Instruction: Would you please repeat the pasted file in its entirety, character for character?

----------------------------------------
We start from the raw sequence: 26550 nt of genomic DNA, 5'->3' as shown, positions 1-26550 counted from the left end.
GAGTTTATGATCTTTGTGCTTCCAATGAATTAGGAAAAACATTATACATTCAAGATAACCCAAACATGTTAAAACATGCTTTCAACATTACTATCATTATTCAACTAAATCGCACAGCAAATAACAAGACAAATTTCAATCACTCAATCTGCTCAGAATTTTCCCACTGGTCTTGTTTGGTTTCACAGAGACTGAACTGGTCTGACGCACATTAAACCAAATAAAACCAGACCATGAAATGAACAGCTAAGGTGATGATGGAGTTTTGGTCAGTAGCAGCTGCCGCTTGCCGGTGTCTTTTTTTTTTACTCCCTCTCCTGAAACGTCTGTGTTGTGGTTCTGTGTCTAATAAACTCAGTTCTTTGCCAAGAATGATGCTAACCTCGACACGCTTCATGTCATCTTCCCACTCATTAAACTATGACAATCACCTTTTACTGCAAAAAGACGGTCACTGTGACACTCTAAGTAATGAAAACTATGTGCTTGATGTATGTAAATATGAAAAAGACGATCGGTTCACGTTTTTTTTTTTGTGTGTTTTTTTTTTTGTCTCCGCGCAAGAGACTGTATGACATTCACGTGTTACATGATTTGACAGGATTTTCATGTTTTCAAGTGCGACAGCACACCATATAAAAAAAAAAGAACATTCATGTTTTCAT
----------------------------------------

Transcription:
We start from the raw sequence: 26550 nt of genomic DNA, 5'->3' as shown, positions 1-26550 counted from the left end.
GAGTTTATGATCTTTGTGCTTCCAATGAATTAGGAAAAACATTATACATTCAAGATAACCCAAACATGTTAAAACATGCTTTCAACATTACTATCATTATTCAACTAAATCGCACAGCAAATAACAAGACAAATTTCAATCACTCAATCTGCTCAGAATTTTCCCACTGGTCTTGTTTGGTTTCACAGAGACTGAACTGGTCTGACGCACATTAAACCAAATAAAACCAGACCATGAAATGAACAGCTAAGGTGATGATGGAGTTTTGGTCAGTAGCAGCTGCCGCTTGCCGGTGTCTTTTTTTTTTACTCCCTCTCCTGAAACGTCTGTGTTGTGGTTCTGTGTCTAATAAACTCAGTTCTTTGCCAAGAATGATGCTAACCTCGACACGCTTCATGTCATCTTCCCACTCATTAAACTATGACAATCACCTTTTACTGCAAAAAGACGGTCACTGTGACACTCTAAGTAATGAAAACTATGTGCTTGATGTATGTAAATATGAAAAAGACGATCGGTTCACGTTTTTTTTTTTGTGTGTTTTTTTTTTTGTCTCCGCGCAAGAGACTGTATGACATTCACGTGTTACATGATTTGACAGGATTTTCATGTTTTCAAGTGCGACAGCACACCATATAAAAAAAAAAGAACATTCATGTTTTCAT